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Food bank readying bigger, modern facility

At a recent presentation, the Marysville Noon Rotary donated $100,000 toward construction of a new Marysville Food Bank. From left is the Rotarys Gordy Bjorg along with, from the food bank, director Joyce Zeigen, former director JoAnn Mulligan, Dana Mulligan, food bank board chair Mike Mulligan, and also from the Rotary, Steve Muller. -
At a recent presentation, the Marysville Noon Rotary donated $100,000 toward construction of a new Marysville Food Bank. From left is the Rotarys Gordy Bjorg along with, from the food bank, director Joyce Zeigen, former director JoAnn Mulligan, Dana Mulligan, food bank board chair Mike Mulligan, and also from the Rotary, Steve Muller.
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MARYSVILLE The fact may be an unfortunate one, but Marysville Food Bank officials say as the city continues to grow, so does the need for their services.
With that in mind, officials from the food bank, the Marysville Noon Rotary and the city gathered last week to break ground for a food bank facility behind the Church of St. Marys on 88th Street.
Its been a long time coming, said Mike Mulligan, president of the food bank board of directors.
Full-scale construction was set to start this week on the new $850,000 building. Mulligan said he expected work to take about six months.
Covering 5,700-square-feet, the new building will replace the current facility near the Marysville Family YMCA on 60th Drive NE. The first stand-alone home for the food bank, that 3,400-square-foot building has served since 1997, built with help of a federal grant.
The food bank leases the space from the YMCA for a $1 a year, but that facility would now like to make use of the building for its own programs. In any case, Mulligan and others said the food bank simply has outgrown the current location.
Besides offering more space, food bank Director Joyce Zeigen said the new building would be a bit more customer friendly. She wants to organize foodstuffs in a manner somewhat similar to a retail operation, giving food bank clientele a greater choice in what they take with them.
Im really excited about the new aesthetic, Zeigen said, adding visitors should have a choice if they want green beans or peas.
Zeigen also talked about adding shopping carts and obtaining a new freezer. She would like to do away with the plastic bags now used by the food bank in favor of reusable bags.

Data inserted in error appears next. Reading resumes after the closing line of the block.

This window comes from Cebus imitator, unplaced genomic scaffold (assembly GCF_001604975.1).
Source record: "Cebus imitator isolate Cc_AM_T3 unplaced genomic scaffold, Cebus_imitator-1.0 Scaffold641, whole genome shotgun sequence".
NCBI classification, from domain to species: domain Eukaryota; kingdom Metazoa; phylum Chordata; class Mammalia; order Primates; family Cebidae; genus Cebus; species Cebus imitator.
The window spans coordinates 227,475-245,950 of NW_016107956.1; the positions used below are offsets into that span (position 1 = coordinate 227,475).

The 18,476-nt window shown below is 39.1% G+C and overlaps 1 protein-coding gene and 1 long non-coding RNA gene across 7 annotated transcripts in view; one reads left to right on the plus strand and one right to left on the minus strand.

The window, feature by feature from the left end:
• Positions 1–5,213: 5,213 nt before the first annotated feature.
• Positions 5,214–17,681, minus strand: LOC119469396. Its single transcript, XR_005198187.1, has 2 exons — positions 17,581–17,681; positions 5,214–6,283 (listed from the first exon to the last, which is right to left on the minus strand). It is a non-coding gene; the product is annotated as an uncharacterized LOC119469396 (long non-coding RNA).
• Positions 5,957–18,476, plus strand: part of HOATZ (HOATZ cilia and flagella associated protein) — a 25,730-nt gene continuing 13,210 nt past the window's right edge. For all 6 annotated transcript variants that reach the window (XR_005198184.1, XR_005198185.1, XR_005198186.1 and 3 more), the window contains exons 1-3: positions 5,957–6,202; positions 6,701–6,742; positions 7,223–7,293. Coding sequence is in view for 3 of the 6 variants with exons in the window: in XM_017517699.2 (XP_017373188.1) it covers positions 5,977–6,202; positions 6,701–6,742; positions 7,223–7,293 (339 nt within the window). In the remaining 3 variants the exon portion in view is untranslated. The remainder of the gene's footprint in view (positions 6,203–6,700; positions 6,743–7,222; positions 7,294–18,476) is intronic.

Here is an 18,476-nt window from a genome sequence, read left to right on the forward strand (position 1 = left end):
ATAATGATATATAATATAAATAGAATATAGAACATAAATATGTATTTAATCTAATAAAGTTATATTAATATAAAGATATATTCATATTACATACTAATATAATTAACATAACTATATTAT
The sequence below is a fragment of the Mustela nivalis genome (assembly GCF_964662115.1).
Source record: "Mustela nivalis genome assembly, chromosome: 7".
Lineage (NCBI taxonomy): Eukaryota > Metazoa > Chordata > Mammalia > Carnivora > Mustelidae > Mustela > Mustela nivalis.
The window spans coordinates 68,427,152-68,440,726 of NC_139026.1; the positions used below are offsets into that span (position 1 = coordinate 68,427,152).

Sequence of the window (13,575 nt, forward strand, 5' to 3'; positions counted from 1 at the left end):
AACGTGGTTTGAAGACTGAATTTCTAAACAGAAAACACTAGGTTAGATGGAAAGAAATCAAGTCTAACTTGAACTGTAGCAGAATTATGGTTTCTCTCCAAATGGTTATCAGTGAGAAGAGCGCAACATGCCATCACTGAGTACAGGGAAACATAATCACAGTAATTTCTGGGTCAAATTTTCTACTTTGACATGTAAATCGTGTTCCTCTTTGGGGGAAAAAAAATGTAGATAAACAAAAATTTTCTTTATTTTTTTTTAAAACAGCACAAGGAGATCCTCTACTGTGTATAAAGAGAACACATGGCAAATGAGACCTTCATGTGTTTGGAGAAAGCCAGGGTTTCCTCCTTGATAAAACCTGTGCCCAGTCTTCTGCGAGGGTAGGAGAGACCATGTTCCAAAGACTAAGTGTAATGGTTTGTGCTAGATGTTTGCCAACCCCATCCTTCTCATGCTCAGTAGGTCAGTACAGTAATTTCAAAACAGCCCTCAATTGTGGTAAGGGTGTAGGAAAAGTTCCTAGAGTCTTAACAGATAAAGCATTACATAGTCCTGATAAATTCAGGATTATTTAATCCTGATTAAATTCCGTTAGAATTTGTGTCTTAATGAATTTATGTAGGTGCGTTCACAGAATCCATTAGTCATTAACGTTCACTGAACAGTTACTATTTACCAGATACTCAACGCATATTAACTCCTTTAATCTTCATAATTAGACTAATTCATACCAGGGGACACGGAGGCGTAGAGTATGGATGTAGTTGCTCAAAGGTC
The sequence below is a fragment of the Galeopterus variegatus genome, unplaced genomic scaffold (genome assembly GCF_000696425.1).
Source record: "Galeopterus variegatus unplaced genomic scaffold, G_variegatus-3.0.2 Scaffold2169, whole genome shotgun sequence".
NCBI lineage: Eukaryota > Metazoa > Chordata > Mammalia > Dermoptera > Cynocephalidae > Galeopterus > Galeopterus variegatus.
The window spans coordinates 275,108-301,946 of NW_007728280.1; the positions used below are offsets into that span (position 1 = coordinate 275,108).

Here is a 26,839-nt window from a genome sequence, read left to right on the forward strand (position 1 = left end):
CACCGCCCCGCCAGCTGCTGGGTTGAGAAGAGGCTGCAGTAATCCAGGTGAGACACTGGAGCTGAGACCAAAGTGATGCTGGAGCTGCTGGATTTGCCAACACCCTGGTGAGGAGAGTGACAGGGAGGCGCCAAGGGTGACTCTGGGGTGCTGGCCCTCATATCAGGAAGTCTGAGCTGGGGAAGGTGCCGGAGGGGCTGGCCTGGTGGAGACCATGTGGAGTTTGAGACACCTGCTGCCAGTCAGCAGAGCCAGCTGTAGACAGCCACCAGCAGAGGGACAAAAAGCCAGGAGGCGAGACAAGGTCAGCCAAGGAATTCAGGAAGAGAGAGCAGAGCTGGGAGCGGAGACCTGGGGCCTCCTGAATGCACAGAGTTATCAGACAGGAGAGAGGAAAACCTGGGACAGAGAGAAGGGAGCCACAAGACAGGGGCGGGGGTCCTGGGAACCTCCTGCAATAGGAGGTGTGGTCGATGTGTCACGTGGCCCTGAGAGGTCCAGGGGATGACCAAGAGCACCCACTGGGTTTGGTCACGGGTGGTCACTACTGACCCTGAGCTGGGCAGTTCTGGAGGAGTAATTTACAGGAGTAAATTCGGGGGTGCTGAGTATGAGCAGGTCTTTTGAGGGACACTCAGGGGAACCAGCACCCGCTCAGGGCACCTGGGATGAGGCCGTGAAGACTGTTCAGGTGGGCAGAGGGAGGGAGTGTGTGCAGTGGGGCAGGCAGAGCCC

The construction project got a big financial push with a recent $100,000 donation from the Marysville Noon Rotary. Mulligan added YMCA Executive Director Wendy Bart was essential in obtaining federal grants to help with building costs. But both Mulligan and Zeigen said more fundraising will be necessary.
We really need the support from the Marysville community, Zeigen said.
She added the food banks recent Gail Jubie Memorial Garage Sale fell far short of its usual contribution to the food banks coffers. In the past, the sale has been one of the food banks key fund raising events. Zeigen said she and the food bank board are working on writing more grant proposals as well as on future public fundraisers.
While Zeigen talked about St. Marys giving the food bank a more centralized location, in a way, when they move to the church grounds, the food bank will have come full circle. Zeigens predecessor JoAnn Mulligan essentially launched the food bank from the churchs basement in 1977.
According to figures supplied by Mulligan shortly after her retirement earlier this year, the food bank distributed some 350,000 meals equaling 440,000 pounds, or 220 tons, of food in 2007. Those meals went to 11,988 households containing approximately 39,000 individuals.
Last week, Zeigen said the food bank helped more than 1,000 families in April.

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